COMPASS: deCOMPressing stomA and two-Stage elective resection vs. emergency reSection in patients with left-sided obstructive colon cancer
Trials volume 24, Article number: 641 (2023)
Colorectal cancer stands as a prevalent cause of cancer-related mortality, necessitating effective treatment strategies. Acute colonic obstruction occurs in approximately 20% of patients and represents a surgical emergency with substantial morbidity and mortality. The optimal approach for managing left-sided colon cancer with acute colonic obstruction remains debatable, with no consensus on whether emergency resection or bridge-to-surgery, involving initial decompressing stoma and subsequent elective resection after recovery, should be employed. Current studies show a decrease in morbidity and short-term mortality for the bridge-to-surgery approach, yet it remains unclear if the long-term oncological outcome is equivalent to emergency resection.
This prospective, randomized, multicenter trial aims to investigate the management of obstructive left-sided colon cancer in a comprehensive manner. The study will be conducted across 26 university hospitals and 40 academic hospitals in Germany. A total of 468 patients will be enrolled, providing a cohort of 420 evaluable patients, with an equal distribution of 210 patients in each treatment arm. Patients with left-sided colon cancer, defined as cancer between the left splenic flexure and > 12 cm ab ano and obstruction confirmed by X-ray or CT scan, are eligible. Randomization will be performed in a 1:1 ratio, assigning patients either to the oncological emergency resection group or the bridge-to-surgery group, wherein patients will undergo diverting stoma and subsequent elective oncological resection after recovery. The primary endpoint of this trial will be 120-day mortality, allowing for consideration of the time interval between diverting stoma and resection.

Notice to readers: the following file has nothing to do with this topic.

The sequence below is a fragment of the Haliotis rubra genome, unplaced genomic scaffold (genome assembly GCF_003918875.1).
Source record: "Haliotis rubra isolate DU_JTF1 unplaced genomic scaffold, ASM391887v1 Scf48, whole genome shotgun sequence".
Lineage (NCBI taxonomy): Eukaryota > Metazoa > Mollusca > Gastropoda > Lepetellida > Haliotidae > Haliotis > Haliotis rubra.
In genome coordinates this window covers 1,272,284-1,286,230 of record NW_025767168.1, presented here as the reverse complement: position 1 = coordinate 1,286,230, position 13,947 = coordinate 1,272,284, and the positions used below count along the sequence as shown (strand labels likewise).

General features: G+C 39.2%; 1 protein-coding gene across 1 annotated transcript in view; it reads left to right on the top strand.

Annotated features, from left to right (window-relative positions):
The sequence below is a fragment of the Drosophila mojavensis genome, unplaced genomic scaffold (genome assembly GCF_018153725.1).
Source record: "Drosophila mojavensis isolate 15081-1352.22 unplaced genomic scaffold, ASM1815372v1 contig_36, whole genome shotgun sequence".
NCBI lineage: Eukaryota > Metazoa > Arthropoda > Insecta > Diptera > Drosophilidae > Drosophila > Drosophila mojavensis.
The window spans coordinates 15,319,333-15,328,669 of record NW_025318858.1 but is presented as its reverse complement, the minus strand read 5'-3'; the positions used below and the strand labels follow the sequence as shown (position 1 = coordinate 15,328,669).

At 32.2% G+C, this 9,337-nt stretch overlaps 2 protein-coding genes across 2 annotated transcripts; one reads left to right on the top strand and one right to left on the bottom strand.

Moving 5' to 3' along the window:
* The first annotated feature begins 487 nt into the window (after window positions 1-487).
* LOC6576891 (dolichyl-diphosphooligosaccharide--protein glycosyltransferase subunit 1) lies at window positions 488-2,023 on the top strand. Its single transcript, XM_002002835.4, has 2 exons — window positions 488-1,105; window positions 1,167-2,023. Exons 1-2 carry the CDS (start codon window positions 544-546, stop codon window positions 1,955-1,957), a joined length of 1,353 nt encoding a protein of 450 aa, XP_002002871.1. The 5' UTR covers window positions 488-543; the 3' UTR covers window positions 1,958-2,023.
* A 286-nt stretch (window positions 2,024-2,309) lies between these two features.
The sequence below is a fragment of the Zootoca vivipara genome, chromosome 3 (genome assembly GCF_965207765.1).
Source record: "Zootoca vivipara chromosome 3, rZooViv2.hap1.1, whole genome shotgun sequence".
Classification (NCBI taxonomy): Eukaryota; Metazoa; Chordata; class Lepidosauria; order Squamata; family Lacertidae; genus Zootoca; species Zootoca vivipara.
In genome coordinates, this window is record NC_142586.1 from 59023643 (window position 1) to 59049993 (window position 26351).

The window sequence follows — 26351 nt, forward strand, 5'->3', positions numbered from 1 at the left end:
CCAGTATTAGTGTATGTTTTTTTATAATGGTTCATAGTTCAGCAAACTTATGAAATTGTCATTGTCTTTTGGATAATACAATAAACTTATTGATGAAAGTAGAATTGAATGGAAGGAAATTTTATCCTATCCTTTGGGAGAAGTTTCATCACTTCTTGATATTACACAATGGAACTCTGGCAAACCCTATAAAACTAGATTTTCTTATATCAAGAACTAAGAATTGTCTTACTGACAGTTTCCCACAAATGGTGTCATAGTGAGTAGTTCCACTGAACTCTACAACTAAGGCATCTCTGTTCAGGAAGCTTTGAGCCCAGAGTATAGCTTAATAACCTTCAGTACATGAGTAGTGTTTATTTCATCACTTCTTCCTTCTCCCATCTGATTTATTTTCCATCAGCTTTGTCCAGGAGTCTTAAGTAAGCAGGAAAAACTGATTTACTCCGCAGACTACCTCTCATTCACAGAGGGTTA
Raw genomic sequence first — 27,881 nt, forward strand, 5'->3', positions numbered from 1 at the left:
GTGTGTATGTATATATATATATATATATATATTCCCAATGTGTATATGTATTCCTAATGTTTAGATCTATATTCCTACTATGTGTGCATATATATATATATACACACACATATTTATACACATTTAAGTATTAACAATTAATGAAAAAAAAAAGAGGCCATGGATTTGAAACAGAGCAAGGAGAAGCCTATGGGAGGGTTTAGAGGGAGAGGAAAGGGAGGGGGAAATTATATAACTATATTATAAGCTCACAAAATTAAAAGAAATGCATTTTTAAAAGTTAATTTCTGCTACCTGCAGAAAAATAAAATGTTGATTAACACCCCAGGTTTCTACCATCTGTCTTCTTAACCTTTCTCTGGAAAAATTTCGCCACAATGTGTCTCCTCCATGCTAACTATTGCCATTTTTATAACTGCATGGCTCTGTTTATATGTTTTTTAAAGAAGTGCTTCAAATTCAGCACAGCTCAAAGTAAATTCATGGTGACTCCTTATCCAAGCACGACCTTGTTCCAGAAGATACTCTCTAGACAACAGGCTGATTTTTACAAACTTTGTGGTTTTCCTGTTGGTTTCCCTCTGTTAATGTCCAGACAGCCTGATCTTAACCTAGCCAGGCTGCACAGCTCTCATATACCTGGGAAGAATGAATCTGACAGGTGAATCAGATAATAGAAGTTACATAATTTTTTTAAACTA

The findings derived from this trial possess the potential to reshape the current clinical approach of emergency resection for obstructive left-sided colon cancer by favoring the bridge-to-surgery practice, provided that a reduction in morbidity can be achieved without compromising the oncological long-term outcome.
German Clinical Trials Register (DRKS) under the identifier DRKS00031827. Registered on May 15, 2023.
Protocol: 28.04.2023, protocol version 2.0F.
Colorectal cancer is the third leading cause of cancer death in both men and women in the USA  and the second leading cause of cancer death in men and the third leading cause of cancer death in women in Europe . Worldwide, colorectal cancer accounts for 19.0 million (18.5–19.5) disability-adjusted life years (DALYs) . The risk of developing colorectal cancer increases with age. More than half of patients develop the disease after the age of 70; only about 10% of cancers occur before the age of 55. Approximately 20% of patients initially present with acute colonic obstruction, which represents one of the most common causes of surgical emergency [4, 5]. While the consensus for right-sided obstructive colon cancer is primary resection and ileocolic anastomosis , international guidelines do not agree on the optimal management of the much more common left-sided obstructive colon cancer . The most recommended procedure for patients with left-sided obstructive colon cancer is the emergency resection (ER) with or without anastomosis, which is a risk factor for high morbidity and mortality [5, 7].